Tuesday, May 11, 2010


I was listening to someone speak about the Faith the other day, and they used a quote that I had never heard before. Or at least, I don't recall ever having run across it. The reason that I noted it at the time, and am fairly sure that I've never seen it before, is because it has one of my favorite words: quixotic. (Of course, another one of my favorite words is category, but only because it sounds like a roadkilled feline, which is odd, since I love cats.)

Quixotic, in case you don't know, comes from the adjectival form of the name Quixote, as in Don Quixote, the character made famous by Miguel de Cervantes. The words itself is defined as "resembling or befitting Don Quixote; extravagantly chivalrous or romantic; visionary, impractical, or impracticable; impulsive and often rashly unpredictable". Thank you dictionary.com.

Its pronunciation has always puzzled me, as it is listed as being pronounced "kwik-sot-ik". But if it is a direct linguistic descendant of the knight errant, with emphasis on the err, then shouldn't it be pronounced like his name? If you went to any university and asked to take a course in Spanish literature beginning with "don kwik-so-tee", I'm sure you would never be allowed back in. We all know that it is pronounced "kee-hoh-tee", or sometimes "kay-hoh-tee". Given that, wouldn't that make this word be pronounced "kay-hoh-tik"? Or chaotic, meaning "completely confused or disordered"?

Rashly unpredicatable? Completely confused? Sounds similar to me.

How could I not love this word, given the quixotic, or chaotic, way in which we have decided to pronounce it?

But back to the quote.

One of the members of the Continental Board of Counsellors for the Americas quoted the Universal House of Justice regarding the protests of various afflictions, or evils, or general yuckies facing humanity. They said, "To enter into the quixotic tournament of demolishing one by one the evils in the world is, to a Bahá'í a vain waste of time and effort."

"...a vain waste of time and effort"? Futile? A wasted effort?


Just in case we missed it the first time, they repeat this sentiment again in the letter addressed to the friends gathered for the opening of the Terraces: "Humanity's crying need will not be met by a struggle among competing ambitions or by protest against one or another of the countless wrongs afflicting a desperate age."

Given the proliferation of protestation in the world, this is a very interesting perspective, and one that I think we need to pay more attention to. (I can't believe I just wrote that.)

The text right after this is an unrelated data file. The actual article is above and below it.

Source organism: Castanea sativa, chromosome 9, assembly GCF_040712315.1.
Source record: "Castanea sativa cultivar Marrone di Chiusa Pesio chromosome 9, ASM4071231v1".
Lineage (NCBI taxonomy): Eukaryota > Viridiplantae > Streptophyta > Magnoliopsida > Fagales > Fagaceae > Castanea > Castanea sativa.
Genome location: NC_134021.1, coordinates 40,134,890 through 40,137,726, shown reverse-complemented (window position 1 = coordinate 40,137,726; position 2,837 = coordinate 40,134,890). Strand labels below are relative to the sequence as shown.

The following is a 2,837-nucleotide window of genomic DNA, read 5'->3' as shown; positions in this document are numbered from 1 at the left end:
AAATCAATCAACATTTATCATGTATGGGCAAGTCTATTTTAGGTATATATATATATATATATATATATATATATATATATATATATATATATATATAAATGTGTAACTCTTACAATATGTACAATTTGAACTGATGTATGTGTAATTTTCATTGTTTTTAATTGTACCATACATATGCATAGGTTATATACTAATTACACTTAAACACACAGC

Why would they say that protests are not useful or effective?

You know, I've dedicated a lot of my time to talking about this, so it really is a rhetorical question.

Quite simply, 'Abdu'l-Baha says, "poverty is the lack of wealth. Where there is no knowledge, there is no ignorance. What is ignorance? It is the absence of knowledge."

Given that basic concept, the idea that negatives are merely an absence of a positive quality, it makes some sort of sense that fighting a negative would produce nothing. After all, you can't really fight poverty; you have to produce wealth. If you go outside on a cold winter's day (at least in Winnipeg), you can't fight the cold; you have to warm up. And we all know that you can't fight ignorance; you have to educate people.

I think, in the long run, we have to identify the positive values we are trying to build, and just go about it. Fighting the negatives just doesn't produce anything.

Really, we're not about fighting anything, as Baha'is. We are about building. We are helping build a new civilization.

I often think about that analogy in which we are told that the old civilization is like a burning building, and we are trying to help people move to a new building that is much safer. That's what we're doing: constructing this new building. The old one will burn down on its own, without our help.

Our job, and we really should not forget it, is to build something new, this new civilization.

Look around you. Read the news, or watch your television. You can see it. There really is chaos everywhere.

Or quixos, depending on your pronunciation.

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